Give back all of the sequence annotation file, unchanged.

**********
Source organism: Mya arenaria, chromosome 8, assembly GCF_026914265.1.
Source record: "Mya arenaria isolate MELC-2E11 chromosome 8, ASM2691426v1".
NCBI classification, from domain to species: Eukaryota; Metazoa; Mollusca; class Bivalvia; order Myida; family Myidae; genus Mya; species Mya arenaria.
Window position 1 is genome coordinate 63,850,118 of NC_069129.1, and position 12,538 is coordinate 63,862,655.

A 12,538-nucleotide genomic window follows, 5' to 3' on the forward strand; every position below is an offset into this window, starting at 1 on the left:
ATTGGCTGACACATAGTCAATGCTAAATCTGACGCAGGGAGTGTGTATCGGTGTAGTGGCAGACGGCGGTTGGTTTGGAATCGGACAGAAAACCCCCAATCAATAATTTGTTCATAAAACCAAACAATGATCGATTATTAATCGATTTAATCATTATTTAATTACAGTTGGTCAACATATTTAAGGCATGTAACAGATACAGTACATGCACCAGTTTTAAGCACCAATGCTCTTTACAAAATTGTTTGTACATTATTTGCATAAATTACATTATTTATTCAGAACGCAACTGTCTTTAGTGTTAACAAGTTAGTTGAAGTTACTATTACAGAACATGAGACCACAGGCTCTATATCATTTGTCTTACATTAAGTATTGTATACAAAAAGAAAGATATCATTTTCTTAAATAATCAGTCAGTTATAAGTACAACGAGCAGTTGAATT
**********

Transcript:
Source organism: Mya arenaria, chromosome 8, assembly GCF_026914265.1.
Source record: "Mya arenaria isolate MELC-2E11 chromosome 8, ASM2691426v1".
NCBI classification, from domain to species: Eukaryota; Metazoa; Mollusca; class Bivalvia; order Myida; family Myidae; genus Mya; species Mya arenaria.
Window position 1 is genome coordinate 63,850,118 of NC_069129.1, and position 12,538 is coordinate 63,862,655.

A 12,538-nucleotide genomic window follows, 5' to 3' on the forward strand; every position below is an offset into this window, starting at 1 on the left:
ATTGGCTGACACATAGTCAATGCTAAATCTGACGCAGGGAGTGTGTATCGGTGTAGTGGCAGACGGCGGTTGGTTTGGAATCGGACAGAAAACCCCCAATCAATAATTTGTTCATAAAACCAAACAATGATCGATTATTAATCGATTTAATCATTATTTAATTACAGTTGGTCAACATATTTAAGGCATGTAACAGATACAGTACATGCACCAGTTTTAAGCACCAATGCTCTTTACAAAATTGTTTGTACATTATTTGCATAAATTACATTATTTATTCAGAACGCAACTGTCTTTAGTGTTAACAAGTTAGTTGAAGTTACTATTACAGAACATGAGACCACAGGCTCTATATCATTTGTCTTACATTAAGTATTGTATACAAAAAGAAAGATATCATTTTCTTAAATAATCAGTCAGTTATAAGTACAACGAGCAGTTGAATT